The Packers did not earn many style points Sunday at Seattle's Qwest Field.
Of course, they aren't really in a position to worry about aesthetics. All that matters in Green Bay is that a 27-17 victory over the depleted, defeated Seahawks left Green Bay in a tie for first place with Chicago, which lost a heartbreaker in Atlanta, and Minnesota, which won a coyote ugly game against woeful Detroit.
Here are some observations from the game:
Mr. Rodgers' Neighborhood: Does Aaron Rodgers look like a guy who has started six games in the NFL?
Didn't think so.
The guy has 11 touchdown passes, four interceptions, three rushing touchdowns and he's played the past two weeks with a sore shoulder. His primary flaw -- and it cost the Packers Sunday -- is that he sometimes holds the ball too long in the pocket. He had DeShawn Wynn open in the flat, but fidgeted around the pocket long enough for Julian Peterson to sack him and pop the all loose. Rocky Bernard recovered and the Seahawks turned the gift into a touchdown and a 10-3 lead.
That flaw aside, you had to be impressed by Rodger's overall performance (21 for 30, 208 yards, two touchdowns, zero interceptions, 111.5 passer rating), his long touchdown pass to Greg Jennings and his ability to absorb hits.
On second thought... Why is Rodgers plunging into the line on short-yardage plays? Doesn't the guy have a bad shoulder? How dumb do the coaches look if he gets hurt on one of those plays?
Stepping in, stepping up: Packers cornerback Tramon Williams is capitalizing on his opportunity. With Al Harris out with a spleen injury, Williams jumped from nickel back to starter and has been outstanding. He snatched his third interception Sunday.
Williams would have been tied for the team lead, but veteran Charles Woodson grabbed his fourth of the season on the previous series.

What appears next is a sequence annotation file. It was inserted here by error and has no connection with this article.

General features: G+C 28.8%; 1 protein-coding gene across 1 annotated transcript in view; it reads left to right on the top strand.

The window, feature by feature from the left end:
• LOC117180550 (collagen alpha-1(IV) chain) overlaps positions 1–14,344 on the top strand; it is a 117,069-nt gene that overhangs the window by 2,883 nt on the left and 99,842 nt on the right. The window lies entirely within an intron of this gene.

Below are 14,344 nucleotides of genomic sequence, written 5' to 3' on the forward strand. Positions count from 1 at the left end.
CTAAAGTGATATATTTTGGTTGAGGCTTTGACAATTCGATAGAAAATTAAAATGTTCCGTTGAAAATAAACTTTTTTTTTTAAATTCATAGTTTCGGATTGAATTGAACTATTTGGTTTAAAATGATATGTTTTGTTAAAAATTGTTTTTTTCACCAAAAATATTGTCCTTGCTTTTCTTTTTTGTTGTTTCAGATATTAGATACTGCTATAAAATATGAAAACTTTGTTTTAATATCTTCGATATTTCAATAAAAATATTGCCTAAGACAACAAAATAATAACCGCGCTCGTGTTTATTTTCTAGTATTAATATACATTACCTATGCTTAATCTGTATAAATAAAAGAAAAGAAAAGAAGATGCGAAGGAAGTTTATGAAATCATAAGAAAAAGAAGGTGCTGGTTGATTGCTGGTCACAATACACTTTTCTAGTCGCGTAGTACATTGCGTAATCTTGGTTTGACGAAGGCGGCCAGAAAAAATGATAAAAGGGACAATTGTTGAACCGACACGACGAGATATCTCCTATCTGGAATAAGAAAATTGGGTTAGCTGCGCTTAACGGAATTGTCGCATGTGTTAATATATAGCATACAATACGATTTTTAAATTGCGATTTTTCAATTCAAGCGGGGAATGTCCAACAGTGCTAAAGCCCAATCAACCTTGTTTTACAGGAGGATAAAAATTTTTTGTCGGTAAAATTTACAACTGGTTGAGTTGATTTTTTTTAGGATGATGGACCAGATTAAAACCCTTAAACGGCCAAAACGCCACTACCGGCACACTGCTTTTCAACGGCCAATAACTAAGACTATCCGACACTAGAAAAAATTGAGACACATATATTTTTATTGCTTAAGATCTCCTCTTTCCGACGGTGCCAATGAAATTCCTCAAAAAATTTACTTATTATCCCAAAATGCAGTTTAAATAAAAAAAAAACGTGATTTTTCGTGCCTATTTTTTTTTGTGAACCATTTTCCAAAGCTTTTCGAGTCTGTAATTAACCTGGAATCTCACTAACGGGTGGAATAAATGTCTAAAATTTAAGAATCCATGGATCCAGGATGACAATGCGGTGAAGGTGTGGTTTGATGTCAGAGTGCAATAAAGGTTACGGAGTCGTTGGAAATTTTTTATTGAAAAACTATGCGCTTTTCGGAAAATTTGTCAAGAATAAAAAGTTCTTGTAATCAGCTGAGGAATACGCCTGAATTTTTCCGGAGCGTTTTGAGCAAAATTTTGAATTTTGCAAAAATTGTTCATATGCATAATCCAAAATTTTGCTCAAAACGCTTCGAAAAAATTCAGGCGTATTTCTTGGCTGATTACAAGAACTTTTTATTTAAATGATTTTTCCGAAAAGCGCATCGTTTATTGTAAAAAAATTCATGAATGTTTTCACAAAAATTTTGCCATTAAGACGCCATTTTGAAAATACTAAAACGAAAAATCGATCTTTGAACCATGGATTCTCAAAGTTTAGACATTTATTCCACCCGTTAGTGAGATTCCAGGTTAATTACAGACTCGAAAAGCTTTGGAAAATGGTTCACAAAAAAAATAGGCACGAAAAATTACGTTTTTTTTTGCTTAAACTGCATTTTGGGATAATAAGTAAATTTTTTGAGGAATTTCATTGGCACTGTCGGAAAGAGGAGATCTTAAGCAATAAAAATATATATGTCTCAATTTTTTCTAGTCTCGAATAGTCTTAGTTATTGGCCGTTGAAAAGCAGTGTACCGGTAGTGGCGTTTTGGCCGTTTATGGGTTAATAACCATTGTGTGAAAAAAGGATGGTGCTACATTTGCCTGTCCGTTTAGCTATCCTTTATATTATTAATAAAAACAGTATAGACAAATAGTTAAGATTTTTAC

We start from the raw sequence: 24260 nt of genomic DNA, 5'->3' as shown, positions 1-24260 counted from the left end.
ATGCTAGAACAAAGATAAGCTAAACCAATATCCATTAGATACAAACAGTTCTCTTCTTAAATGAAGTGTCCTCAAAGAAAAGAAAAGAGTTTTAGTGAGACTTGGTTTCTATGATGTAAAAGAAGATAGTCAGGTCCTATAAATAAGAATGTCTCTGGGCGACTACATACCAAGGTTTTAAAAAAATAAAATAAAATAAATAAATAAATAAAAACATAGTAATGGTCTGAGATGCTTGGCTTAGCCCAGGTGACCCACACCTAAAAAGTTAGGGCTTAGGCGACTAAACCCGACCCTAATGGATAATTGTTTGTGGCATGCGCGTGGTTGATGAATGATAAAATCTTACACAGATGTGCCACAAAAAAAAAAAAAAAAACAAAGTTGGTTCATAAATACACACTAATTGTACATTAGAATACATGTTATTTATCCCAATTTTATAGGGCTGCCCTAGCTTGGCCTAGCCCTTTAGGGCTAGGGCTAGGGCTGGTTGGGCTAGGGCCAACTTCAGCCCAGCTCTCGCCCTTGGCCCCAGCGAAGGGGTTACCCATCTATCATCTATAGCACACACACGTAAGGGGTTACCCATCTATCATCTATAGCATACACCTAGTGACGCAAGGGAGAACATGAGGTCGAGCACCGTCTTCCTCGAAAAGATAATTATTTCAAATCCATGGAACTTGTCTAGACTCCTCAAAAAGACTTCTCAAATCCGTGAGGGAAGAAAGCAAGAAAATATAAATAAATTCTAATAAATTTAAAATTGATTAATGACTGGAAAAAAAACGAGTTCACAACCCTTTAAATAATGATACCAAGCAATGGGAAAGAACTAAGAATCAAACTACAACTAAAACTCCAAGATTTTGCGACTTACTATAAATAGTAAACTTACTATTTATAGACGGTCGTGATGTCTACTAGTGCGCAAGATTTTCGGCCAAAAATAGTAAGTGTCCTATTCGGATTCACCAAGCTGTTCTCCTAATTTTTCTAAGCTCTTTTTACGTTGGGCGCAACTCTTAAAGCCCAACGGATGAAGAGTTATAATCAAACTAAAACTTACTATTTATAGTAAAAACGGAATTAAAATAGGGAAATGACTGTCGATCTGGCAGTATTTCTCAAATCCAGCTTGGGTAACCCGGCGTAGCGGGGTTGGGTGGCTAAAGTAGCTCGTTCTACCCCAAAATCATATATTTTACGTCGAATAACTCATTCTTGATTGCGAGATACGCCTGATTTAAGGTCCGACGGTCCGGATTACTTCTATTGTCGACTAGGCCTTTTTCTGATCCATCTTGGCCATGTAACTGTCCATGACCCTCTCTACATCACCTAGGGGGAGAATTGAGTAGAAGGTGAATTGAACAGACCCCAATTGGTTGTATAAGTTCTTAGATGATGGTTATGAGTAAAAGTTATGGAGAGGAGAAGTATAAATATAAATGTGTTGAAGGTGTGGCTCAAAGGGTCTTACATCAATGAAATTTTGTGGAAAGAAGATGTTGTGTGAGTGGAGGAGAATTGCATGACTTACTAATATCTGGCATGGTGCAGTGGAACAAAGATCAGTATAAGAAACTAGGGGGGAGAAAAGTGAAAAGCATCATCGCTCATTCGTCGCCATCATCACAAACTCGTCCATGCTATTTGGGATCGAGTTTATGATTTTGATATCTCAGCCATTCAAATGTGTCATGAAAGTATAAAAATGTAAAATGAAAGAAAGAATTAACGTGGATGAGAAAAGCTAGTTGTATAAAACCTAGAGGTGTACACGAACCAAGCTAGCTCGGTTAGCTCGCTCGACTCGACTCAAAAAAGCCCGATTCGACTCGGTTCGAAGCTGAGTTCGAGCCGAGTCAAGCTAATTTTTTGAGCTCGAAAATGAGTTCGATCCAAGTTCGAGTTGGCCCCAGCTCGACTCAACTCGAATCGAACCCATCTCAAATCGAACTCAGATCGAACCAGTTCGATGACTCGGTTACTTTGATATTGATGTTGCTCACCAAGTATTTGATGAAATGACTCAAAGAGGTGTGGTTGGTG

The Packers have 11 interceptions in six games. They had 19 last season.
Redemption song: Packers punter Derrick Frost, who struggled the previous week, planted two kicks inside the 20. He needed a good game; he was facing the man he replaced, Jon Ryan, whose biceps are to punters what Ed Hochuli's are to officials.
Getting a leg up: Given the problems some teams are having with placekickers, the Packers should feel pretty good about Mason Crosby. The NFL's leading scorer a year ago, Crosby drilled a 51-yarder with room to spare.
Fantasy fizzle: You could hear fantasy football general managers across the country groan when John Kuhn caught a touchdown pass from Rodgers. John Kuhn?
Take it back: Speaking of fantasy owners ... there had to be some frustration when Seahawks running back Julius Jones barreled through the defense for 51 yards, only to see the play called back because of a holding call by Mike Wahle.
When Brett Favre headed to New York, it seemed as though Donald Driver would take over as the "face" of the Packers. Driver continues to play hard, but it's clear that Greg Jennings is the team's go-to receiver and star. Driver had six catches for 53 yards. He doesn't make as many plays, but he's still tough as nails and capable of making clutch catches in traffic.
Telling time: The Packers won the time of possession battle by nearly 15 minutes. That's a tribute to their defense generating some "three and out" situations, which have been lacking in recent weeks.
The key to the defense was a resurgent pass rush, which made life difficult for third-string quarterback Charlie Frye. Aaron Kampman's motor was running high again and Colin Cole created some pressure. The only guy missing was Kabeer Gbaja-Biamila.
Countdown: Seahawks fans embrace their role as "12th man" and now keep track of opponents' false start penalties on a rotating banner. The Packers jumped offside twice, pushing the total to 75 since the tally began.
Bottom line: The Packers needed a victory badly. The fact that the Seahawks stink won't inspire a lot of confidence. Green Bay still needs to establish a running game in order to be considered an upper-echelon team.
Host of “The Drew Olson Show,” which airs 1-3 p.m. weekdays on The Big 902. Sidekick on “The Mike Heller Show,” airing weekdays on The Big 920 and a statewide network including stations in Madison, Appleton and Wausau. Co-author of Bill Schroeder’s “If These Walls Could Talk: Milwaukee Brewers” on Triumph Books. Co-host of “Big 12 Sports Saturday,” which airs Saturdays during football season on WISN-12. Former senior editor at OnMilwaukee.com. Former reporter at the Milwaukee Journal Sentinel.